An *observer* is a body capable of use as a measurement apparatus. An *inertial observer* is an observer in inertial motion, i.e., one that is not accelerated with respect to an inertial system. Unless specified otherwise, an observer here shall mean an inertial observer.

*Space* is the structure of places in R^{3}. A *place point* (or *placepoint*) is a point in space. The space origin is a reference place point in space. The *location* of a place point is the space vector to it from the space origin. *Trime* (3D time) is the structure of times in R^{3}. A *time point* (or *timepoint*) is a point in trime. The time origin is a reference time point in trime. The *chronation* of a time point is the trime vector to it from the time origin

A frame of reference is an imaginary lattice of rigid rods at rest relative to an observer that enables every place point of space to be uniquely identified by coordinates. A timeframe of reference is an imaginary lattice of rigid rods in uniform motion relative to an observer that enables every time point of trime to be uniquely identified by coordinates. A *rest frame* of observer P is a frame at rest relative to P. A motion frame of observer P is a frame in uniform motion relative to P. Each observer has a rest frame and a motion frame associated with it. An observer’s rest frame is three-dimensional and their motion frame is effectively one-dimensional, that is, only one dimension is used.

A frame of reference is *unmarked* if there are no units specified for its coordinates. A frame of reference is *marked* by specifying (1) units of either length or duration for its coordinates and (2) an origin point. A *space frame* of observer P is a rest frame of P that is marked with units of length. A *time frame* of observer P is a motion frame of P that is marked with units of duration.

Let there be a frame K_{1} with axes *a*_{1}, *a*_{2}, and *a*_{3}, that is a rest frame of observer P_{1}, and let there be a motion frame K_{2} with axes *a´*_{1}, *a´*_{2}, and *a´*_{3}, that is a motion frame of P_{1} along the coincident *a*_{1}*-a´*_{1 } axis. See Figure 1.

In the inverse case, the frame K_{2} is at rest relative to observer P_{2} and so is a rest frame of P_{2}, and the frame K_{1} is a motion frame of P_{2}. In other words, the rest frame of P_{1} is the motion frame of P_{2}, and the rest frame of P_{2} is the motion frame of P_{1}. The rest and motion frames of K_{1} and K_{2} are interchanged. See Figure 2.

If observer P_{1} has a rest frame that is a space frame and a motion frame that is a time frame, then the space and time frames form a *space+time framework* (3+1) for P_{1}. If an observer P_{2} has a rest frame that is a time frame and a motion frame that is a space frame, then the time and space frames form a *time+space framework* (1+3) for P_{2}.

The time rate of motion velocity vector is defined in space+time. The space rate of motion lenticity vector is defined in time+space. If only the linear path of motion is considered, as on a railway, then both rates are defined as scalars in a (1+1) framework.

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The coordinates of a space+time framework can be transformed to another space+time framework with a known relative velocity. If observer P_{1} has space frame K_{1} with coordinates *x*_{1}, *x*_{2}, and *x*_{3}, and observer P_{2} has space frame K_{2} with coordinates *x*_{1}*´*, *x*_{2}*´*, and *x*_{3}*´*, and frame K_{2} is moving with time velocity *v* relative to frame K_{1} along the *x*_{1}*-x*_{1}*´* axis, then the coordinate transformation is as follows (see Figure 1):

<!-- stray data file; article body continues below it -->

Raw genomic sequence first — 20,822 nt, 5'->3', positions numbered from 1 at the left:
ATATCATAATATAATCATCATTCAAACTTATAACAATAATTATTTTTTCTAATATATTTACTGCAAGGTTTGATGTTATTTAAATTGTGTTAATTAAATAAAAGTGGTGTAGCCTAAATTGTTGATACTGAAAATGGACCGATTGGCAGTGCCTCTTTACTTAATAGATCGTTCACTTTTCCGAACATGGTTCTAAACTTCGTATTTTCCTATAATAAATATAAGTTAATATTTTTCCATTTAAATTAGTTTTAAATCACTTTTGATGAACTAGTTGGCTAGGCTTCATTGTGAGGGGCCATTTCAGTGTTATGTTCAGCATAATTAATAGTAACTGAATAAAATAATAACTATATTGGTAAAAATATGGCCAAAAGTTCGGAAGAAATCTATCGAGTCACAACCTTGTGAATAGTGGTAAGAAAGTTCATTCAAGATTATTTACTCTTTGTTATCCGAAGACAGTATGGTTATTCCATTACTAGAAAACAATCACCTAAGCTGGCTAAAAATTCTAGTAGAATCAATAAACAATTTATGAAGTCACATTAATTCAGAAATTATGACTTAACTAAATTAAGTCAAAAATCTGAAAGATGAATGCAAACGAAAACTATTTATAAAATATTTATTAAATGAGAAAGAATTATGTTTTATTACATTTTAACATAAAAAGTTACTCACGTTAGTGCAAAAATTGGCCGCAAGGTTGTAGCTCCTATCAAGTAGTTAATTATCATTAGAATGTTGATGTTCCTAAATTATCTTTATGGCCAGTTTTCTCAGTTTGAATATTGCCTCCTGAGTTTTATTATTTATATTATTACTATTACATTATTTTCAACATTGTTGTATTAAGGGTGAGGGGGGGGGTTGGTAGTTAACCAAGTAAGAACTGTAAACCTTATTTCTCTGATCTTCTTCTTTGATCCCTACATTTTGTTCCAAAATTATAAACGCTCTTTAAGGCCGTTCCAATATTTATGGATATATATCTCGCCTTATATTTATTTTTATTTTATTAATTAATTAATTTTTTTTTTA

*x*_{1}*´* = *x*_{1}* − v**t*_{1}, *x*_{2}*´* = *x*_{2}, *x*_{3}*´ = x*_{3}, *t*_{1}´ = *t*_{1}, *t*_{2}´ = *t*_{2}, and *t*_{3}´ = *t*_{3}.

If frame K_{2} is moving with space velocity *u* relative to frame K_{1} along the *t*_{1}*-t*_{1}´ axis, then the coordinate transformation is as follows:

*t*_{1}´ = *t*_{1} − *ux*_{1}/c², *t*_{2}´ = *t*_{2}, *t*_{3}´ = *t*_{3}, *x*_{1}*´* = *x*_{1}, *x*_{2}*´* = *x*_{2}, and *x*_{3}*´* = *x*_{3}.

The coordinates of a time+space framework can be transformed to another time+space framework with a known relative lenticity. If observer P_{1} has time frame K_{1} with coordinates *t*_{1}, *t*_{2}, and *t*_{3}, and observer P_{2} has time frame K_{2} with coordinates *t*_{1}*´*, *t*_{2}*´*, and *t*_{3}*´*, and frame K_{2} is moving with space lenticity ℓ relative to frame K_{1} along the *t*_{1}*-t´*_{1} axis, then the coordinate transformation is as follows (see Figure 2):

*t*_{1}´ = *t*_{1} − *x*_{1}/ℓ, *t*_{2}´ = *t*_{2}, *t*_{3}´ = *t*_{3}, *x*_{1}*´* = *x*_{1}, *x*_{2}*´* = *x*_{2}, and *x*_{3}*´* = *x*_{3}.

If frame K_{2} is moving with time lenticity *w* relative to frame K_{1} along the *x*_{1}*-x*_{1}*´* axis, then the coordinate transformation is as follows:

*x*_{1}*´* = *x*_{1}* − k²**t*_{1}/*w*, *x*_{2}*´* = *x*_{2}, *x*_{3}*´ = x*_{3}, *t*_{1}´ = *t*_{1}, *t*_{2}´ = *t*_{2}, and *t*_{3}´ = *t*_{3}.

In matrix terms, these are variations on the Galilean transformation:

Since the rates of motion are constant, we may define *β* = *v*/*c* = *u*/*c* = *k*/ℓ = *k*/*w* (with *c* = 1/*k* = the speed of light in a vacuum), and simplify these as follows:

Given that the speed *c* is a universal maximum and pace *k* is a universal minimum, the time dilation and length contraction may be derived with the gamma factor (see *here* and *here*), then the these transformations can be combined with a gamma matrix as follows:

The result in both cases is the Lorentz transformation.